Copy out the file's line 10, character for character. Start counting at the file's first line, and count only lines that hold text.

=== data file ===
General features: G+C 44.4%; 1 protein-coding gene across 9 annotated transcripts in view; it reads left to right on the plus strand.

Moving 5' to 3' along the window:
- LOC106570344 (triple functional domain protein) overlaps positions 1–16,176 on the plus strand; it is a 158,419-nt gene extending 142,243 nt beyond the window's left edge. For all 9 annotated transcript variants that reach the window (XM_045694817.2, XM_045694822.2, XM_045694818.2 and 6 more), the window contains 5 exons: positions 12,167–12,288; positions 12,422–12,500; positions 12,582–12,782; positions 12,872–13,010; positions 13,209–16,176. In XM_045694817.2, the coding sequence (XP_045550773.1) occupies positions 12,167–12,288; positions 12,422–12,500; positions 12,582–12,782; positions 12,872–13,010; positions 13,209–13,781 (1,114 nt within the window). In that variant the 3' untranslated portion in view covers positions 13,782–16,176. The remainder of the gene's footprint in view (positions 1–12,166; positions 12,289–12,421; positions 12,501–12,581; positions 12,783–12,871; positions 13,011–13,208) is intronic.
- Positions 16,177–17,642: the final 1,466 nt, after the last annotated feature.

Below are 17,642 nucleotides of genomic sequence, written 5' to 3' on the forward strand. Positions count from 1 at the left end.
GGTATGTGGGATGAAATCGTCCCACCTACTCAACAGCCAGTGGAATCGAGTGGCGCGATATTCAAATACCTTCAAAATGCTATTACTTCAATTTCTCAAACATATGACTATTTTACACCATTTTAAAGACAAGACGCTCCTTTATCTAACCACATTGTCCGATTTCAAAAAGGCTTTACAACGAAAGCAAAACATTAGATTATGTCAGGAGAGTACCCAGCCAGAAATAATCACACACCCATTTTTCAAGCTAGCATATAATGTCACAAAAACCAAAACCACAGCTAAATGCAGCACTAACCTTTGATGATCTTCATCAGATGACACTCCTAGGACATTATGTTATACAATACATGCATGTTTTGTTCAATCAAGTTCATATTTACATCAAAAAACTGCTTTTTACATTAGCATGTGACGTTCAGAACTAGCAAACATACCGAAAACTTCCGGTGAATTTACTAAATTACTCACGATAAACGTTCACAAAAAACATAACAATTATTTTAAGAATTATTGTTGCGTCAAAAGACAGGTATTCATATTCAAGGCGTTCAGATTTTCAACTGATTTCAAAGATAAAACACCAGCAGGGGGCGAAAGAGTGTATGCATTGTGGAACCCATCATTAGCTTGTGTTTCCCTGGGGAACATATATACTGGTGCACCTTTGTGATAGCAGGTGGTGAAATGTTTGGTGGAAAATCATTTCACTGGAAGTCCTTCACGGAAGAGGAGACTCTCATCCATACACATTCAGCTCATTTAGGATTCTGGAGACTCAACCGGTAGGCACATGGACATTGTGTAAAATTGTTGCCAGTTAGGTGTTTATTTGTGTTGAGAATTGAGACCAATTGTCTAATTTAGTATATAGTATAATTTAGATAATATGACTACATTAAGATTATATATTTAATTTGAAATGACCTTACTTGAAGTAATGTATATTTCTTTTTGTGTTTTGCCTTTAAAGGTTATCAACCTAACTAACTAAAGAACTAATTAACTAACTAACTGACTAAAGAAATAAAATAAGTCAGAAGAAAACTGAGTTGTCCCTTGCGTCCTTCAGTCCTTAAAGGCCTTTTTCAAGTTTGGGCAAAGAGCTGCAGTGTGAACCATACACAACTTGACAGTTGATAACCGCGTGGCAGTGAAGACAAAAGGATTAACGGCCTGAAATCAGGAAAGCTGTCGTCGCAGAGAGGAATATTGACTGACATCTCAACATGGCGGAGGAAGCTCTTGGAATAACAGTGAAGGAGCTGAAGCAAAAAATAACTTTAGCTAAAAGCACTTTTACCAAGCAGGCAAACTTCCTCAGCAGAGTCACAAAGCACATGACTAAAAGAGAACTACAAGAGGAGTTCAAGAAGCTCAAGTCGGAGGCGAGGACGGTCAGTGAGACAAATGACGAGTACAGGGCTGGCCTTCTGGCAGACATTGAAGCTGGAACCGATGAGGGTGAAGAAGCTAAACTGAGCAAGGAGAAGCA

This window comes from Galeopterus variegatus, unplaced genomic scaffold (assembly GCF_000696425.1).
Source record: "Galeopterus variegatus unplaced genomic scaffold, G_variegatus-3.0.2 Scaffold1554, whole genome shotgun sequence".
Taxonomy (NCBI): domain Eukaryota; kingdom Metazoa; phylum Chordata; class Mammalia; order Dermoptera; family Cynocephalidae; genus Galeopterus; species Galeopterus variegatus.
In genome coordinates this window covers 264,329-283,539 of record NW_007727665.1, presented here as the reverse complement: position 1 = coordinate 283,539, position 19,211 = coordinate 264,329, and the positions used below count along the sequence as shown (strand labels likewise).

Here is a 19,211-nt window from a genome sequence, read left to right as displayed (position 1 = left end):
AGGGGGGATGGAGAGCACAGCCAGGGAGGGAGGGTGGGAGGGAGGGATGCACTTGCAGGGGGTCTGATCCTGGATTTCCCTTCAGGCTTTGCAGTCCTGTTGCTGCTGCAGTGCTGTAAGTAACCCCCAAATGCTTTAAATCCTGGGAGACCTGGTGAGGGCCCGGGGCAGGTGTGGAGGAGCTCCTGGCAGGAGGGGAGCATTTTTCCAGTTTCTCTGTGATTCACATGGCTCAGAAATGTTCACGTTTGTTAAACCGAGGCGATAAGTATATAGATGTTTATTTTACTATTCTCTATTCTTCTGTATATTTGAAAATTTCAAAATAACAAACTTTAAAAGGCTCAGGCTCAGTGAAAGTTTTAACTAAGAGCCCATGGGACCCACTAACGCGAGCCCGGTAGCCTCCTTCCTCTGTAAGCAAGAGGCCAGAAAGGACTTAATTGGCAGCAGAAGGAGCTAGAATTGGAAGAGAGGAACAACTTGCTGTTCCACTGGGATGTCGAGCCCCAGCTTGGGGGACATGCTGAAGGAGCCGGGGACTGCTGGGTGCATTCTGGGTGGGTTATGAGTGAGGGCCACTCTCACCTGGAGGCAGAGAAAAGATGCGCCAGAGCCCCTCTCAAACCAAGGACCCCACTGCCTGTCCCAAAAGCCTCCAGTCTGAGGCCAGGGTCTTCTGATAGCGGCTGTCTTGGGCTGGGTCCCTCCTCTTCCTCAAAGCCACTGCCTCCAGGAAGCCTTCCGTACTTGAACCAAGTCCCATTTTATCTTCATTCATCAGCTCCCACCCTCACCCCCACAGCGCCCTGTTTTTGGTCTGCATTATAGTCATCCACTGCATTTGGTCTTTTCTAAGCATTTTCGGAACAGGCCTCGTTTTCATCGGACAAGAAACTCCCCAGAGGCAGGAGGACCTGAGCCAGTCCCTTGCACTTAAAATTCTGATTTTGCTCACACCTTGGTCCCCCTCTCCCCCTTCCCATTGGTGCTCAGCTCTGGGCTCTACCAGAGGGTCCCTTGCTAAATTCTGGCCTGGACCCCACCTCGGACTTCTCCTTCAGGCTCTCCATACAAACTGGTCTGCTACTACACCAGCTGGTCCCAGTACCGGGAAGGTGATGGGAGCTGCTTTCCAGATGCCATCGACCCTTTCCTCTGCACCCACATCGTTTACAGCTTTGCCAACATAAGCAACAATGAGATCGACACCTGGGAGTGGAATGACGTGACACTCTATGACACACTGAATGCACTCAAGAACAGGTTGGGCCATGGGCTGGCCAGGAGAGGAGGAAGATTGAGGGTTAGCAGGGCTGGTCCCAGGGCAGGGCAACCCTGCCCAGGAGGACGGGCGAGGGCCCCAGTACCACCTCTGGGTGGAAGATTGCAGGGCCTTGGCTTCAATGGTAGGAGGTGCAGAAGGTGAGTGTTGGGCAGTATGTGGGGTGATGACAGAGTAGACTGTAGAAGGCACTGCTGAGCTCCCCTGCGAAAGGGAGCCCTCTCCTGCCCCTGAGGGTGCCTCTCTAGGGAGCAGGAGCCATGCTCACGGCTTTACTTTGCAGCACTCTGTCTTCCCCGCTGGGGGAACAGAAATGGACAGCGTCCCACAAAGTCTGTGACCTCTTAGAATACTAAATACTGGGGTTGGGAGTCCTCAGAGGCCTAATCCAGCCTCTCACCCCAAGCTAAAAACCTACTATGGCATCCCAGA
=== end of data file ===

In genome coordinates this window covers 264,329-283,539 of record NW_007727665.1, presented here as the reverse complement: position 1 = coordinate 283,539, position 19,211 = coordinate 264,329, and the positions used below count along the sequence as shown (strand labels likewise).